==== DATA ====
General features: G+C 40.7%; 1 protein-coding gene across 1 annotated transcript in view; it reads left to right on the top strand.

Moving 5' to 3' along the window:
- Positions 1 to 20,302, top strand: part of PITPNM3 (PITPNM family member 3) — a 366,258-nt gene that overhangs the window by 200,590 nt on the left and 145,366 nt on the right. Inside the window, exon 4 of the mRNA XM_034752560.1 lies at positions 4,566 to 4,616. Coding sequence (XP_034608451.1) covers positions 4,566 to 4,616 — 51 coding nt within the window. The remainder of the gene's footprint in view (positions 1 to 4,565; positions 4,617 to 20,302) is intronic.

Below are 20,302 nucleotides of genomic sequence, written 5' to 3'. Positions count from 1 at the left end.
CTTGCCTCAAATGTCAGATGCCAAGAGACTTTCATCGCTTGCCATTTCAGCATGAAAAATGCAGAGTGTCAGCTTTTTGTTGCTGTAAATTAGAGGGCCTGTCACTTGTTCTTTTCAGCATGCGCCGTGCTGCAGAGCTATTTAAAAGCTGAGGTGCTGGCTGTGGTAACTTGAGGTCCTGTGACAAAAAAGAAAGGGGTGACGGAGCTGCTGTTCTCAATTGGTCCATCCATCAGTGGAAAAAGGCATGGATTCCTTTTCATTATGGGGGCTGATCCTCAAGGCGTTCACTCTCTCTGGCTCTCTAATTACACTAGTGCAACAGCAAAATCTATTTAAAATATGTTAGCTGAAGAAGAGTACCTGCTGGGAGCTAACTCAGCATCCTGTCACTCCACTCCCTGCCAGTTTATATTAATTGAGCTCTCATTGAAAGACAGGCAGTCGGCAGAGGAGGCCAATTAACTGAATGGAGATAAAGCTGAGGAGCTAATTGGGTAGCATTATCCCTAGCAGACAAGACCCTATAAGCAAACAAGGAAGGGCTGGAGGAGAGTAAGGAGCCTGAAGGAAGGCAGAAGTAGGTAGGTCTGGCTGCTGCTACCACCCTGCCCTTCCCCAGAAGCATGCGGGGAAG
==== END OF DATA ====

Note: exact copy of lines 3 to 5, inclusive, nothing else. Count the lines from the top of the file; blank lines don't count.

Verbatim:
- Positions 1 to 20,302, top strand: part of PITPNM3 (PITPNM family member 3) — a 366,258-nt gene that overhangs the window by 200,590 nt on the left and 145,366 nt on the right. Inside the window, exon 4 of the mRNA XM_034752560.1 lies at positions 4,566 to 4,616. Coding sequence (XP_034608451.1) covers positions 4,566 to 4,616 — 51 coding nt within the window. The remainder of the gene's footprint in view (positions 1 to 4,565; positions 4,617 to 20,302) is intronic.

Below are 20,302 nucleotides of genomic sequence, written 5' to 3'. Positions count from 1 at the left end.
CTTGCCTCAAATGTCAGATGCCAAGAGACTTTCATCGCTTGCCATTTCAGCATGAAAAATGCAGAGTGTCAGCTTTTTGTTGCTGTAAATTAGAGGGCCTGTCACTTGTTCTTTTCAGCATGCGCCGTGCTGCAGAGCTATTTAAAAGCTGAGGTGCTGGCTGTGGTAACTTGAGGTCCTGTGACAAAAAAGAAAGGGGTGACGGAGCTGCTGTTCTCAATTGGTCCATCCATCAGTGGAAAAAGGCATGGATTCCTTTTCATTATGGGGGCTGATCCTCAAGGCGTTCACTCTCTCTGGCTCTCTAATTACACTAGTGCAACAGCAAAATCTATTTAAAATATGTTAGCTGAAGAAGAGTACCTGCTGGGAGCTAACTCAGCATCCTGTCACTCCACTCCCTGCCAGTTTATATTAATTGAGCTCTCATTGAAAGACAGGCAGTCGGCAGAGGAGGCCAATTAACTGAATGGAGATAAAGCTGAGGAGCTAATTGGGTAGCATTATCCCTAGCAGACAAGACCCTATAAGCAAACAAGGAAGGGCTGGAGGAGAGTAAGGAGCCTGAAGGAAGGCAGAAGTAGGTAGGTCTGGCTGCTGCTACCACCCTGCCCTTCCCCAGAAGCATGCGGGGAAG